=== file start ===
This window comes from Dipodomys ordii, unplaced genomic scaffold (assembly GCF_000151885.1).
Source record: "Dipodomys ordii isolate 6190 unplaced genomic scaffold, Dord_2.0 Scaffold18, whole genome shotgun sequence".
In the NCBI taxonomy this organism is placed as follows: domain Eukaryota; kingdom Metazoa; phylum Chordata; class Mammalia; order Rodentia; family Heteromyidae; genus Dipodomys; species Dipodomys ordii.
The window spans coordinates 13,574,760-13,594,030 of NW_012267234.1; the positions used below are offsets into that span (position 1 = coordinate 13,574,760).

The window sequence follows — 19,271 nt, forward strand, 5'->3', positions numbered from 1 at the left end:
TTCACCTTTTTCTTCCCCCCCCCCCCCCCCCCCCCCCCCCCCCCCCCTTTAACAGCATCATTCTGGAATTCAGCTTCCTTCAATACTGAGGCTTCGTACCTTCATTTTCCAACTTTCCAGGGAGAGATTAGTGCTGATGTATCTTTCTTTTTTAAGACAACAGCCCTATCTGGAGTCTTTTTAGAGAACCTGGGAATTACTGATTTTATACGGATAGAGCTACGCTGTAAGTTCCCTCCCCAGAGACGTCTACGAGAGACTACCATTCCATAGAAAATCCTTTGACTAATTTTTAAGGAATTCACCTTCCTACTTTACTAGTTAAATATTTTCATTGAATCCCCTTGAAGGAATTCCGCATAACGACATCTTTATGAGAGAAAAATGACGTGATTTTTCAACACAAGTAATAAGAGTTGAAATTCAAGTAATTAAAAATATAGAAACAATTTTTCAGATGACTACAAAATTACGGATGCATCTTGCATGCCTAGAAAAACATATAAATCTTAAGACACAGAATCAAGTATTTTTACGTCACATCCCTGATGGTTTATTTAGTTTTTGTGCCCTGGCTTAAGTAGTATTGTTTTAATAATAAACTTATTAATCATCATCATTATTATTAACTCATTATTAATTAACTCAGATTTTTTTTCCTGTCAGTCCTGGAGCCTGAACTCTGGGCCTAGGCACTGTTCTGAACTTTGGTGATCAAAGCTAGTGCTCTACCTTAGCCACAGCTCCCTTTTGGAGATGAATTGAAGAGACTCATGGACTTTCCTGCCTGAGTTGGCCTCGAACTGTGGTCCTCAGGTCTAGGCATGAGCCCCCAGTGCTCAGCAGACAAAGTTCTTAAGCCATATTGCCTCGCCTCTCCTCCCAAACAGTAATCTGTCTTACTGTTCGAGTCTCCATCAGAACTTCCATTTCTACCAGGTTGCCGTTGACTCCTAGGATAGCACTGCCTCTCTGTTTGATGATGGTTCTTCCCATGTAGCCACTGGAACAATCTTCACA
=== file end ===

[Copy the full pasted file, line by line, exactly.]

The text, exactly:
This window comes from Dipodomys ordii, unplaced genomic scaffold (assembly GCF_000151885.1).
Source record: "Dipodomys ordii isolate 6190 unplaced genomic scaffold, Dord_2.0 Scaffold18, whole genome shotgun sequence".
In the NCBI taxonomy this organism is placed as follows: domain Eukaryota; kingdom Metazoa; phylum Chordata; class Mammalia; order Rodentia; family Heteromyidae; genus Dipodomys; species Dipodomys ordii.
The window spans coordinates 13,574,760-13,594,030 of NW_012267234.1; the positions used below are offsets into that span (position 1 = coordinate 13,574,760).

The window sequence follows — 19,271 nt, forward strand, 5'->3', positions numbered from 1 at the left end:
TTCACCTTTTTCTTCCCCCCCCCCCCCCCCCCCCCCCCCCCCCCCCCTTTAACAGCATCATTCTGGAATTCAGCTTCCTTCAATACTGAGGCTTCGTACCTTCATTTTCCAACTTTCCAGGGAGAGATTAGTGCTGATGTATCTTTCTTTTTTAAGACAACAGCCCTATCTGGAGTCTTTTTAGAGAACCTGGGAATTACTGATTTTATACGGATAGAGCTACGCTGTAAGTTCCCTCCCCAGAGACGTCTACGAGAGACTACCATTCCATAGAAAATCCTTTGACTAATTTTTAAGGAATTCACCTTCCTACTTTACTAGTTAAATATTTTCATTGAATCCCCTTGAAGGAATTCCGCATAACGACATCTTTATGAGAGAAAAATGACGTGATTTTTCAACACAAGTAATAAGAGTTGAAATTCAAGTAATTAAAAATATAGAAACAATTTTTCAGATGACTACAAAATTACGGATGCATCTTGCATGCCTAGAAAAACATATAAATCTTAAGACACAGAATCAAGTATTTTTACGTCACATCCCTGATGGTTTATTTAGTTTTTGTGCCCTGGCTTAAGTAGTATTGTTTTAATAATAAACTTATTAATCATCATCATTATTATTAACTCATTATTAATTAACTCAGATTTTTTTTCCTGTCAGTCCTGGAGCCTGAACTCTGGGCCTAGGCACTGTTCTGAACTTTGGTGATCAAAGCTAGTGCTCTACCTTAGCCACAGCTCCCTTTTGGAGATGAATTGAAGAGACTCATGGACTTTCCTGCCTGAGTTGGCCTCGAACTGTGGTCCTCAGGTCTAGGCATGAGCCCCCAGTGCTCAGCAGACAAAGTTCTTAAGCCATATTGCCTCGCCTCTCCTCCCAAACAGTAATCTGTCTTACTGTTCGAGTCTCCATCAGAACTTCCATTTCTACCAGGTTGCCGTTGACTCCTAGGATAGCACTGCCTCTCTGTTTGATGATGGTTCTTCCCATGTAGCCACTGGAACAATCTTCACA